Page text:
Black bosoms and old hags: 'Unbefitting a university'
The University of Groningen in general and the Faculty of Arts in particular teach students about the power and meaning of visual culture. This visual culture is part of the curriculum: students learn how to reflect critically on the images that we see every day as part of that.
But the images that people at the Harmony complex – as well as other RUG buildings and cafeterias – have been subjected to seem to belie this critical reflection. Not that the university itself has placed these images there; oh no, the university washes its hands of this. The RUG will probably say that they only function as a facilitator and that the university is not responsible for this visual slap in the face, which interweaves gender, skin colour, and age in an uncomfortable and even humiliating way.
Thanks to the RUG’s push to invite commercial ventures onto its premises, we have been subjected to the types of companies that feel it’s okay to ‘brighten up’ the bicycle parking garage at the arts faculty with pictures of a black woman in a bright blue top with a plunging neckline, apparently meant to entice us to engage in athletic activities.
To be sure, I, too, enjoy the sight of women, no matter their skin colour, sporting a lovely cleavage. But in a time when especially academics vehemently discuss the impact of post-colonial relations on our daily life, such an image is sure to make people uncomfortable. It shows this excessively eroticised image of a black woman and associates her with sports rather than intellectualism, even when she’s positioned in the dark bicycle facilities of the arts faculty. But I kept my feelings of annoyance to myself, because in addition to my many classes and other work, I was focused on WOinActie.
But the ‘Ouwe Taart’ images I was recently confronted with certainly approached my limit of acceptability. The cafeterias at both the Harmony and Academy buildings featured plates of small apple pies. Next to the plates was a picture of a broadly smiling, bespectacled, coiffured white woman of advanced age, holding an apple pie. ‘Ouwe Taart’, the accompanying text said, which also announced that this ‘delicious personal apple pie’ was available for less than two euros ‘during the Week to combat loneliness’.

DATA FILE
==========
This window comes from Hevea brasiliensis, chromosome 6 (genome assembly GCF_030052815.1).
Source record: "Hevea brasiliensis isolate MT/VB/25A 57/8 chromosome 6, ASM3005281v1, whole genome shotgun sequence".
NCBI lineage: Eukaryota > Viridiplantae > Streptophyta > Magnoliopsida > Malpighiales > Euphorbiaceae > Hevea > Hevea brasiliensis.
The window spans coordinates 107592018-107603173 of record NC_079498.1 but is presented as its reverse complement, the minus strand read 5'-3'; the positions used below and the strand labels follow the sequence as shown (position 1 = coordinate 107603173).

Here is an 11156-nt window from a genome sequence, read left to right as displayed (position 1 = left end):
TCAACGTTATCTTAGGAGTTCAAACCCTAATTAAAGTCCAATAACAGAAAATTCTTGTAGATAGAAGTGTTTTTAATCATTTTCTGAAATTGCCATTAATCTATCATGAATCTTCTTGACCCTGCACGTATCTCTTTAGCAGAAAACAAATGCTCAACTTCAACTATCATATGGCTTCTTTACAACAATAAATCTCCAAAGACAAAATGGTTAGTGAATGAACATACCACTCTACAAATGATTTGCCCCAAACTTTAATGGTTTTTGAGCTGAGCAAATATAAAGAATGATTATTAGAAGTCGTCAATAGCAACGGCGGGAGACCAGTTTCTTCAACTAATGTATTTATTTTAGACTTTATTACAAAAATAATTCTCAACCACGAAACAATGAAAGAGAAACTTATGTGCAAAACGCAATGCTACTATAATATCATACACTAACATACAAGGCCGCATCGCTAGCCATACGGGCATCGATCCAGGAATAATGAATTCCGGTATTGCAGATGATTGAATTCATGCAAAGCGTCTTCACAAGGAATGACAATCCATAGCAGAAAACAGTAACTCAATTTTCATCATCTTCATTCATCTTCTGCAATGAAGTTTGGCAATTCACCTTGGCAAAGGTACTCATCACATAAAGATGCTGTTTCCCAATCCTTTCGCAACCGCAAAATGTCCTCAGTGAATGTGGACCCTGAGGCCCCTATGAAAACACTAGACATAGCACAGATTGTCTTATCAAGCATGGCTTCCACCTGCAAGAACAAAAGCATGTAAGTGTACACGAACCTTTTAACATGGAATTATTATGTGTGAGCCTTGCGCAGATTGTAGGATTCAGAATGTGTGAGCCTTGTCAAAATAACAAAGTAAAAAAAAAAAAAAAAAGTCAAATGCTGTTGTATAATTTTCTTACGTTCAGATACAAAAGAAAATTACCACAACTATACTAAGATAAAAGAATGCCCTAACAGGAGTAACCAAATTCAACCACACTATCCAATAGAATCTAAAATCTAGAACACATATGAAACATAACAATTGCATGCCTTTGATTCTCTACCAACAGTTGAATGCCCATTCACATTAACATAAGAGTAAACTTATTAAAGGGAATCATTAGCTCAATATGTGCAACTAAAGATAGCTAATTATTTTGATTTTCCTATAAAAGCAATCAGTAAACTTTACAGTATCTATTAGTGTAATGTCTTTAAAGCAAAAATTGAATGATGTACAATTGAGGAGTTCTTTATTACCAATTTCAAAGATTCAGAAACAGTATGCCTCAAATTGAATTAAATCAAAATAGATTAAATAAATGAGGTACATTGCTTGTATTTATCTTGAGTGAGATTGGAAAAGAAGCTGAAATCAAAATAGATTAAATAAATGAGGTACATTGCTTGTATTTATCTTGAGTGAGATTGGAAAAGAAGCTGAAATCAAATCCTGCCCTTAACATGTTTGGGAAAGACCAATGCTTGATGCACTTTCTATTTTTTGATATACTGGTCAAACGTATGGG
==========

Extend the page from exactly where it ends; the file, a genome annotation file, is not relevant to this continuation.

I understand that this is supposed to be frivolous advertising and that the use of the phrase ‘Ouwe Taart’ isn’t meant to be insulting. But let’s take a closer look, shall we? Loneliness is something that is all too often associated with women of advanced age in need of help, and the proceeds of the sale of the pies will go to the Met je hart foundation, which aims to combat loneliness among the elderly. Not just that, but the use of the term ‘Ouwe Taart’ certainly isn’t very flattering. In Dutch, this phrase literally means ‘old pie’, but translates as ‘old hag’: an annoying, elderly woman.
I wasn’t the only one who was unpleasantly struck by this combination of image and text in the university cafeterias. The women behind the register (both young and old) were uncomfortable as well. The staff at the Academy building removed the advertisement on their own initiative, several hours after it had gone up; meanwhile, their colleagues at the Harmony hesitated because the boss said the advertisement was ‘meant to be humorous’.
I don’t like to act as some kind of visual police, and I don’t want to ban any images. But if I’m supposed to teach students critical thinking and observational skills, then the university managers should at least do or say or add something when they themselves have provided the opportunity for this type of visual culture. This type of normalisation is grievous and in my eyes, unbefitting a university.
Barbara Henkes teaches Modern History at the RUG.